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  • All Roads Lead to China

    Bites of China. Finally a Show Worth Watching!

    A couple of weeks back, while riding the G train back from Nanjing, something caught my eye.  An advertisement by CCTV for what I believe could be one of the best produced shows China has put together.  At first, I had no idea what the advertisement for, but what was clear was that it was celebrating the various food flavors of China, and those who are tilling the fields and preparing the dishes. The show is called Bite of China, and I cannot recommend it enough. Sure, China is known for its fair share of food failures, including recycled oil, but watching this show has restored a bit of my love for the flavors here.  Flavors that were actually the basis for one of my earliest posts, and have provided a never ending hunt for me and my wife as we look to try new thin...more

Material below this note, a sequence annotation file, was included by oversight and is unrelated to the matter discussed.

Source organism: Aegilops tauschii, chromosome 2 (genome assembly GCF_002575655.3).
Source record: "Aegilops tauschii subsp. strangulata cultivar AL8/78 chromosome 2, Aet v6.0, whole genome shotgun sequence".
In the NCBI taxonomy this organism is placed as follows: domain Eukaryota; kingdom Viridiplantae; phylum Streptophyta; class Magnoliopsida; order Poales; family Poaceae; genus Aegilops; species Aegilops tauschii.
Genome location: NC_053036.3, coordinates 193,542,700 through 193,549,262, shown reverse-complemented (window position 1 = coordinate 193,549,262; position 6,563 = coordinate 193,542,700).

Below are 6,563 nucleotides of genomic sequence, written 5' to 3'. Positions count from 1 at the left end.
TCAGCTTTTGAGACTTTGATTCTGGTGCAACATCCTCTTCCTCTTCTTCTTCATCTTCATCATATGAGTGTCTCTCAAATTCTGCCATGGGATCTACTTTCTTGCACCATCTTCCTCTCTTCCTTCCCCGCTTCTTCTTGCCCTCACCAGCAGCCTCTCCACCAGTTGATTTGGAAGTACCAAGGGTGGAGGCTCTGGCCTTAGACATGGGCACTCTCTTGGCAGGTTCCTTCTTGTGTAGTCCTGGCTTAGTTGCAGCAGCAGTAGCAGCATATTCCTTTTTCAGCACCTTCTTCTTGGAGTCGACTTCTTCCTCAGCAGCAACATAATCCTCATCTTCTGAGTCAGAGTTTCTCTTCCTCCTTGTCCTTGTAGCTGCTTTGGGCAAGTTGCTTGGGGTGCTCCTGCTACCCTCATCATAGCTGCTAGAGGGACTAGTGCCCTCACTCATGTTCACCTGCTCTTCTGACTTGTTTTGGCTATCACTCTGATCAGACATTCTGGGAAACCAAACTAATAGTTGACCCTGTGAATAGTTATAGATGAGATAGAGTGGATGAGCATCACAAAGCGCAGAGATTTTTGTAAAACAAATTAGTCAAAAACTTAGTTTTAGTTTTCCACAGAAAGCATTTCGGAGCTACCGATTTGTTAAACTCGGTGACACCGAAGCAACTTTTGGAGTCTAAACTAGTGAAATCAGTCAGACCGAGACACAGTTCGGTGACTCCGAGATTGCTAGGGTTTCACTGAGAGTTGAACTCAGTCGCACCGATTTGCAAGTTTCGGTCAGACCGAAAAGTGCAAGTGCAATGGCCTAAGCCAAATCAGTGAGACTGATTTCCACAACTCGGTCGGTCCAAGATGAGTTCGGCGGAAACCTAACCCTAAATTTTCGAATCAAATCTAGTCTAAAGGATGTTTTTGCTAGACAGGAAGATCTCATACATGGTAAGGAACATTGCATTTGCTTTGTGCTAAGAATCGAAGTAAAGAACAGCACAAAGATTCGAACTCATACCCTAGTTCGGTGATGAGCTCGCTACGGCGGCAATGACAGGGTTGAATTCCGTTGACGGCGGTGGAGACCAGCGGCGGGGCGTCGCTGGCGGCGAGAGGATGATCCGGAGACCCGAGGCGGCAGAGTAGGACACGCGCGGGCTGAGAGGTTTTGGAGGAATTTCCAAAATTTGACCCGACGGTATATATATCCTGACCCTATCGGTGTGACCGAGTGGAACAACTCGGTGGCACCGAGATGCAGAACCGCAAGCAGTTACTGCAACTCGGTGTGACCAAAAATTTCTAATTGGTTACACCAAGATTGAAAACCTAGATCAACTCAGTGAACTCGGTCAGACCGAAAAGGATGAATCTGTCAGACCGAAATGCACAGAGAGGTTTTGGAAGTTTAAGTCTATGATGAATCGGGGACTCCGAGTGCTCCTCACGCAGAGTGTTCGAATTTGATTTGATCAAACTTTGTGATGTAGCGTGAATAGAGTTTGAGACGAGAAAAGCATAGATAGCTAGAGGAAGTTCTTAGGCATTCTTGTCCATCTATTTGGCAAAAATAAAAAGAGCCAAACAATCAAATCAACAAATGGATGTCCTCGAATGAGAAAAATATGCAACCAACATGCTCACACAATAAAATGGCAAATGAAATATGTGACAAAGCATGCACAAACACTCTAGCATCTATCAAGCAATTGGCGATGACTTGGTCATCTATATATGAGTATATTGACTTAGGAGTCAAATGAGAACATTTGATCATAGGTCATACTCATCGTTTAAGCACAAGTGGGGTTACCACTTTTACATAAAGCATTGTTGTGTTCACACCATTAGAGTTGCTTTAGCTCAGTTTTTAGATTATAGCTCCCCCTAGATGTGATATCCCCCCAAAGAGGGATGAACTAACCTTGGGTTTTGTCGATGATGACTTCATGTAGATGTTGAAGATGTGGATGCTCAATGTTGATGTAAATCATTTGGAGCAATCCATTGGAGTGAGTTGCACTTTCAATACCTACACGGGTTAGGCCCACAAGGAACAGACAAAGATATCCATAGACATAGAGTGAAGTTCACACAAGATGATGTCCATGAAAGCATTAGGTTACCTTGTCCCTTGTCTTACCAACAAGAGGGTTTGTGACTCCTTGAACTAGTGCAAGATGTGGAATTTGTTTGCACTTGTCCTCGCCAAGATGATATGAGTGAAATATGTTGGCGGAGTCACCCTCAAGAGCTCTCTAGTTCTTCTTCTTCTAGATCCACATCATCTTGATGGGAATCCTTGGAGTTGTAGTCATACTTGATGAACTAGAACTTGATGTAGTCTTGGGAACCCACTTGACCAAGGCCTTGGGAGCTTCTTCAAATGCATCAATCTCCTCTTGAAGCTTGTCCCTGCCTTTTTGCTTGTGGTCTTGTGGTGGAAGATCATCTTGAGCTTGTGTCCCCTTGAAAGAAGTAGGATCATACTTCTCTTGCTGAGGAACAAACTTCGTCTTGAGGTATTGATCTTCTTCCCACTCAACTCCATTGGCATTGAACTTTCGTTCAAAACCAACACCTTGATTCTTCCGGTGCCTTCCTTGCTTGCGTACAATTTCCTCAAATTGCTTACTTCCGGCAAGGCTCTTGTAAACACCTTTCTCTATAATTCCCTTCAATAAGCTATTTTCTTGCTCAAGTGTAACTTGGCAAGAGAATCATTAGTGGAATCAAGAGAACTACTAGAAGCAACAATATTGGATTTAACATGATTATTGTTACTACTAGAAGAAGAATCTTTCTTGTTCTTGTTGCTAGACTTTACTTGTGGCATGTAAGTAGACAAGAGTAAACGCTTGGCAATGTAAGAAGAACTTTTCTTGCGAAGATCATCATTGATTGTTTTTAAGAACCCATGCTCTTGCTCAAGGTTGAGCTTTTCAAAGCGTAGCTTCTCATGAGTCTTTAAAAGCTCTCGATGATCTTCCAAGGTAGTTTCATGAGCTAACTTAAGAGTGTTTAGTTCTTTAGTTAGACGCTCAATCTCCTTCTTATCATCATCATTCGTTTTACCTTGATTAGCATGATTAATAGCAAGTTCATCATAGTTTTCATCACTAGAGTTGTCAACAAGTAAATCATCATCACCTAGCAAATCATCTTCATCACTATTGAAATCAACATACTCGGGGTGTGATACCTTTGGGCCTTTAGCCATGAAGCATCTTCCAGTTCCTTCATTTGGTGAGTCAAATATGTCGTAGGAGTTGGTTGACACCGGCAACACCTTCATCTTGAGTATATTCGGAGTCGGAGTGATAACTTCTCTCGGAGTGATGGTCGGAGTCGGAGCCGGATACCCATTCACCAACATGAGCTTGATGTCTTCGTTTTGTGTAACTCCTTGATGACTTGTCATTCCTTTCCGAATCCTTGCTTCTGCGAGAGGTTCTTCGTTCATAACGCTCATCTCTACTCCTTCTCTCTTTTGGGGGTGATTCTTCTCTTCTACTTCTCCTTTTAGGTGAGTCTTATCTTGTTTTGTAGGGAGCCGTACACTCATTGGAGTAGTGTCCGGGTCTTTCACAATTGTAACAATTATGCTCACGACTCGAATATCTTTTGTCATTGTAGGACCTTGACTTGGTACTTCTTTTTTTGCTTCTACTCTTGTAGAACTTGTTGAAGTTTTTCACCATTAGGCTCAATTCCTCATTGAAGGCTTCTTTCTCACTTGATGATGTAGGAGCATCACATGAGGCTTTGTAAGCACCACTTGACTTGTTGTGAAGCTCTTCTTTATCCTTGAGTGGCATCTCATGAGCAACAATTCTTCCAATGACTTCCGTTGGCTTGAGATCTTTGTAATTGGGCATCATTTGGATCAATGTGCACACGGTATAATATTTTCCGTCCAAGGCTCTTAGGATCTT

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  • The Peking Duck

    Twenty-five years later

    I never before saw all the raw video footage of “Tank Man’s” defiance against a column of army tanks until today. It is remarkable, how one nameless man entered all of our living rooms for just a moment and is remembered so vividly a quarter of a century later. And for good reason. Let’s keep the hundreds of murdered innocents in our thoughts today, and keep alive the fight to let the Chinese people know all who died during the crackdown. Let’s remember the Tiananmen Mothers, and let’s even hope for the day when the CCP admits the demonstrations were not an act of “counterrevolutionary” treachery inspired by foreign subversives, but an expression of the Chinese people’s yearning for a say in their government, for t...more